Looking back at a particularly gruelling 2018 edition of the Dakar Rally, we narrow down our list of standout competitors across the marathon's various classes to a top 10.
10. Adrien van Beveren
Yamalube Yamaha Official Rally Team
DNF in Bikes, 1 stage win
For the first time in some years, Yamaha was a proper threat to established super-teams of Honda and KTM, and much of that was down to the prowess of van Beveren.
In only his third Dakar appearance, the 27-year-old Frenchman – a serial champion in the Le Touquet enduro – spearheaded the Yamaha charge, grabbing the outright lead on Stage 4 and remaining in command into the second week.
It was a cruel twist of fate that the stage that sealed Walkner’s triumph, the Salta-Belen test, was the one where van Beveren came unstuck, as he broke his collarbone and a rib in a crash that forced him out of the running.
If he comes back in years to come, he’s a surefire contender to stand on the top step of the podium.
9. Bernhard ten Brinke
Co-driver: Michel Perin
Toyota Gazoo Racing SA
DNF in cars, 1 stage win
Brought into the factory Toyota Gazoo Racing team and paired with experienced co-driver Michel Perin (who prior worked with Mikko Hirvonen at X-raid Mini), ten Brinke stepped up his game accordingly and performed at a thoroughly high level in the 2018 Dakar.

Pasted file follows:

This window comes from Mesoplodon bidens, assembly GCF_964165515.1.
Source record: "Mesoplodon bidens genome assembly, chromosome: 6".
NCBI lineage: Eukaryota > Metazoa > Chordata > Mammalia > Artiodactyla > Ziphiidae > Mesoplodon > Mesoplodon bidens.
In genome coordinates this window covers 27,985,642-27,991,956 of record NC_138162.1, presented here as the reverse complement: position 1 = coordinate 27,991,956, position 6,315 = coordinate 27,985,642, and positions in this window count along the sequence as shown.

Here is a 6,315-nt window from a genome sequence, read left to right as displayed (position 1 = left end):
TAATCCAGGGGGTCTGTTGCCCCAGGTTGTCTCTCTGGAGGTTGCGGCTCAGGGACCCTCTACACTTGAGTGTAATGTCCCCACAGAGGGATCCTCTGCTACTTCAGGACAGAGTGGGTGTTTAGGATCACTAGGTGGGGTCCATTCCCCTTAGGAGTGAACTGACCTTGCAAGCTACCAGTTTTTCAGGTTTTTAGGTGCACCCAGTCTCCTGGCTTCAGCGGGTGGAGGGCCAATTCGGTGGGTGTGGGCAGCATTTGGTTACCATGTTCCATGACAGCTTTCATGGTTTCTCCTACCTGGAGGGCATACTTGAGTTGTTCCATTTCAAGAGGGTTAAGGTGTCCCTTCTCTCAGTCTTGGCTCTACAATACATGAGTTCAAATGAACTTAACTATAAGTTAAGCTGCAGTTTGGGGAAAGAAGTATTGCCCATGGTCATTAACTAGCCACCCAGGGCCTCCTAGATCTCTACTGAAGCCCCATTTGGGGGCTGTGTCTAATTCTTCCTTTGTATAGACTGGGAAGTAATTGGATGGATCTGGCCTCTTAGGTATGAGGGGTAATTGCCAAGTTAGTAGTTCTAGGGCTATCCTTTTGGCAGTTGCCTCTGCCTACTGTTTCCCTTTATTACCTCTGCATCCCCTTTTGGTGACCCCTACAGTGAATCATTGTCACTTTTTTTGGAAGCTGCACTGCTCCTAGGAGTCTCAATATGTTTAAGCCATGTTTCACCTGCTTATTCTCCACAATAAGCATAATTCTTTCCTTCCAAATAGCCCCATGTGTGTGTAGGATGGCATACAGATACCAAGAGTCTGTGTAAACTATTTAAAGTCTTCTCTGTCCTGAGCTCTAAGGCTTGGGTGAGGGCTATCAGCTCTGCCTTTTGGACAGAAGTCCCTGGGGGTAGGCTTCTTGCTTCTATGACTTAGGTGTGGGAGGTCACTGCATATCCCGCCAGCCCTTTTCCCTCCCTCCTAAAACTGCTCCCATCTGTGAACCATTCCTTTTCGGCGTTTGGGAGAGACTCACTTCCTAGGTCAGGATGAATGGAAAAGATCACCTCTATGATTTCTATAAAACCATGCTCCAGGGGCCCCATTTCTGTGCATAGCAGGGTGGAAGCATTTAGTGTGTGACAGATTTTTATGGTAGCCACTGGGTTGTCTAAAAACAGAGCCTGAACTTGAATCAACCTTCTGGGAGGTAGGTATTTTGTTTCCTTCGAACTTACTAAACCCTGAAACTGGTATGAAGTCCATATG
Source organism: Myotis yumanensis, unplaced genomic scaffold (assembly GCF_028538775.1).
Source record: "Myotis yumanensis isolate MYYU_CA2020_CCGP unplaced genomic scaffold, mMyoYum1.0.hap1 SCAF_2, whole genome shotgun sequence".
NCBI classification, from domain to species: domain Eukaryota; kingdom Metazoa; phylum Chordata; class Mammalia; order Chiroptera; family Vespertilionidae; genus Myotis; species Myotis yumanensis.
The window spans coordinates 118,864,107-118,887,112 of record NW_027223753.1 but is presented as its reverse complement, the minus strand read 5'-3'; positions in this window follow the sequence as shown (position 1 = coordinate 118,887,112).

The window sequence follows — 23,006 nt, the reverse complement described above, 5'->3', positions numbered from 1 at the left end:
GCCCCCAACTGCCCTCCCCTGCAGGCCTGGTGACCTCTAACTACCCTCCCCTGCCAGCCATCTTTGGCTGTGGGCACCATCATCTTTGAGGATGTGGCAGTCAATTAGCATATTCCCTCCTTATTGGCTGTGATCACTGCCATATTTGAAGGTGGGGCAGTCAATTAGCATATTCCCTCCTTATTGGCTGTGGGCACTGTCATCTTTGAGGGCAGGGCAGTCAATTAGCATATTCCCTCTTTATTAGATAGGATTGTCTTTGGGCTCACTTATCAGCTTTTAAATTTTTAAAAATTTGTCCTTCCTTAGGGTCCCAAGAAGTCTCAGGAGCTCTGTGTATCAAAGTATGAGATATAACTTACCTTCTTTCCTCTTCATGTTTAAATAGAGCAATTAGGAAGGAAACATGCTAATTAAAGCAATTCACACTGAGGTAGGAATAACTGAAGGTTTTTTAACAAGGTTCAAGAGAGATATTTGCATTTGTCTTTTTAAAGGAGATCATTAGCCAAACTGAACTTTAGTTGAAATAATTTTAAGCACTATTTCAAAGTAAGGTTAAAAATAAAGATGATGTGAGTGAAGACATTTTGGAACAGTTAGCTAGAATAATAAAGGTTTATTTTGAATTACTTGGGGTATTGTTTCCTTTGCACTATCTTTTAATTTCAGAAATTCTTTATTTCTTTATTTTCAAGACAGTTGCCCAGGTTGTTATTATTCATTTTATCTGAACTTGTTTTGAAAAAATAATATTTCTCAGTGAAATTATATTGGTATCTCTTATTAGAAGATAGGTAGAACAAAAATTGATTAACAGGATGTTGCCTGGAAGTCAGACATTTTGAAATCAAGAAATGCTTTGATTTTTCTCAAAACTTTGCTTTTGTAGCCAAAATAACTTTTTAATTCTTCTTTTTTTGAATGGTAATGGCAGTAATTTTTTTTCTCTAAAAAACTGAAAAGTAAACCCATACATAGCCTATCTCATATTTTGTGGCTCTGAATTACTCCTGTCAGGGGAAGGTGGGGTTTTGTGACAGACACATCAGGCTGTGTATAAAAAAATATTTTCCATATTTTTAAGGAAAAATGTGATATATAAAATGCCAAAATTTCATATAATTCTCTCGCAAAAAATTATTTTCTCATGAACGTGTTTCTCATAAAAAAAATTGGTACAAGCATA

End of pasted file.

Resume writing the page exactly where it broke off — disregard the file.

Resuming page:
A driver with a best Dakar finish of seventh, he appeared on the whole no less rapid than his more heralded teammates Nasser Al-Attiyah and Giniel de Villiers, and grew into a genuine frontrunner towards the end.
He topped his first proper-length Dakar stage – having previously won the 11km opener in 2016 – and was on course for an overall podium before a penultimate day engine failure.
It was a cruel end to an impressive showing that should mark ten Brinke as Dakar's likeliest next first-time winner.
8. Stephane Peterhansel
Co-driver: Jean-Paul Cottret
Team Peugeot Total
4th in Cars, 3 stage wins
Should the 2018 race prove not only Peugeot's Dakar swansong but also Peterhansel's, it would not be a terribly appropriate end to the 13-time champion's cross-country career.
In a marathon of fewer pitfalls and accidents, you would've probably bet on Peterhansel to get the job done and wrap up a third straight win. And initially it seemed like the sheer challenge of the 2018 route was only playing into his hands.